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Drying Seeds: How To Get Your Own Seeds

If you’ve missed the harvest time and the vegetables have sprouted or the flowers have set seeds, don’t worry. In the removal of your own seeds, you will find a sensible use. This is even easier on the wallet and the self-cultivation cycle is closed. However, it is important that you dry the seeds properly so that they survive the winter mold-free and reliably germinate next year.

Harvest seeds

If you bring in moist seeds, the risk of them spoiling is relatively high. Therefore, only harvest on dry days.

  • Cut off the fully mature seed heads of flowering plants with a sharp knife or secateurs. You can recognize them by their dark-colored pods. Place them upside down in a glass.
  • In the case of vegetables, the fruit carries the seeds within itself. Soak the pulp in a glass of water for a day or two. As the fermentation process begins, the residues and the germ-inhibiting layer are detached from the seeds.
  • With vegetables such as chard, rocket, or onions, let the plant blossom and then proceed as you would with annual summer flowers.
  • For peas or beans, simply set aside a few pods.

Collect fine flower seeds

You can hit the seed heads of the flowers against the edges of the glass after they have dried. This loosens the seed from the pods. Then put everything in a tea strainer that you hold over a white sheet of paper. The small seeds falling through the fine net are so easy to see.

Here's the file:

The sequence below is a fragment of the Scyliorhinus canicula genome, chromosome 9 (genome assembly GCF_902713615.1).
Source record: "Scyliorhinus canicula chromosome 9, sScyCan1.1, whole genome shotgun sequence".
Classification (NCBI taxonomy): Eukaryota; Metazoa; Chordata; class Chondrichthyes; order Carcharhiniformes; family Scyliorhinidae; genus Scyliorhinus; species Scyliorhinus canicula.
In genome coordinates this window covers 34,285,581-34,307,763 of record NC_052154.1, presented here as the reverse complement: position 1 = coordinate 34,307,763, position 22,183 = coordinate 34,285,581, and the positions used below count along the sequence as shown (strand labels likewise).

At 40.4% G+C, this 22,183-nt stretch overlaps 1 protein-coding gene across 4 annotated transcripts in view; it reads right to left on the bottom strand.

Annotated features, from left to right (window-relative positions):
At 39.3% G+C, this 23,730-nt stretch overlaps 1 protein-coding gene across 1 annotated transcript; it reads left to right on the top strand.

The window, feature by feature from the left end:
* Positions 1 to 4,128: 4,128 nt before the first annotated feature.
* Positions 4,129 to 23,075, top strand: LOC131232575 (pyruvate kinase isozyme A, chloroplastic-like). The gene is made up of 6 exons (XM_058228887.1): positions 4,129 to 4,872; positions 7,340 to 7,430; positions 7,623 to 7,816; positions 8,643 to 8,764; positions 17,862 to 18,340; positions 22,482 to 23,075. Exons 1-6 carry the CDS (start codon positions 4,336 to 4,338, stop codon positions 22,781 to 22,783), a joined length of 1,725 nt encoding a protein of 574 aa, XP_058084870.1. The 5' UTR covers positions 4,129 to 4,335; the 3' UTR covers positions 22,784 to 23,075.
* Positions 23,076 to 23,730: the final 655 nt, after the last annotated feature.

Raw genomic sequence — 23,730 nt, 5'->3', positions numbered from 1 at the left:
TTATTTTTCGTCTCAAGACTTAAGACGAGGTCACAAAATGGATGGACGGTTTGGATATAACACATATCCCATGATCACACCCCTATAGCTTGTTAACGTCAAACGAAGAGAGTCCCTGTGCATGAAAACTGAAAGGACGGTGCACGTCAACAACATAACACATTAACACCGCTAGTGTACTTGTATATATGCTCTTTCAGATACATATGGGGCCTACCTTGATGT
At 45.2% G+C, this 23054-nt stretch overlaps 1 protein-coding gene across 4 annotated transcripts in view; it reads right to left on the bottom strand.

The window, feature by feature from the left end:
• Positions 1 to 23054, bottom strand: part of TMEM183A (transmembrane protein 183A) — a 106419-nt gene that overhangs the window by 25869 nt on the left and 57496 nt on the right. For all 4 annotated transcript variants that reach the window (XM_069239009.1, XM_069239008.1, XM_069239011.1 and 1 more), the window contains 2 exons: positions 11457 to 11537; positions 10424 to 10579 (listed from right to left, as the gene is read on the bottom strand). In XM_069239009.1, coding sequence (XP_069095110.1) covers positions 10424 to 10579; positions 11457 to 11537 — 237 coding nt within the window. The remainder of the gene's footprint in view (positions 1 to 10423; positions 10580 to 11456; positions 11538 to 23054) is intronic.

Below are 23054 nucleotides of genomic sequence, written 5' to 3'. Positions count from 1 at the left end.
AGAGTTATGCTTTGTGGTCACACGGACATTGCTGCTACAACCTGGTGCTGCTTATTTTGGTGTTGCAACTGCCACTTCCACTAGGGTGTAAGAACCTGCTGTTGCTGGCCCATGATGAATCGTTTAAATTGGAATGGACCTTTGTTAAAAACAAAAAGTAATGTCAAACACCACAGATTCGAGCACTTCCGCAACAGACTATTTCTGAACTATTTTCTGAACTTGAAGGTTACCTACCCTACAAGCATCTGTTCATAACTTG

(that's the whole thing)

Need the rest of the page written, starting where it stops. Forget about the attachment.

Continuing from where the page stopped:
Drying seeds

To prevent the seeds from becoming moldy, they must be completely dry:

  • Spread out kitchen paper, newspaper, or cardboard in a dark, not-too-warm place.
  • Put the seeds on it.
  • Occasionally rearrange so that the seeds dry evenly.
  • If you collect a lot of seeds, you should put a label next to each type of seed so that you can distinguish the grains even after the drying time of about a week.

After drying, pack in envelopes or small paper bags, label, and store the seeds in a dry, dark place. Under ideal storage conditions, they remain viable for three to five years.

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Written by Emma Miller

I am a registered dietitian nutritionist and own a private nutrition practice, where I provide one-on-one nutritional counseling to patients. I specialize in chronic disease prevention/ management, vegan/ vegetarian nutrition, pre-natal/ postpartum nutrition, wellness coaching, medical nutrition therapy, and weight management.

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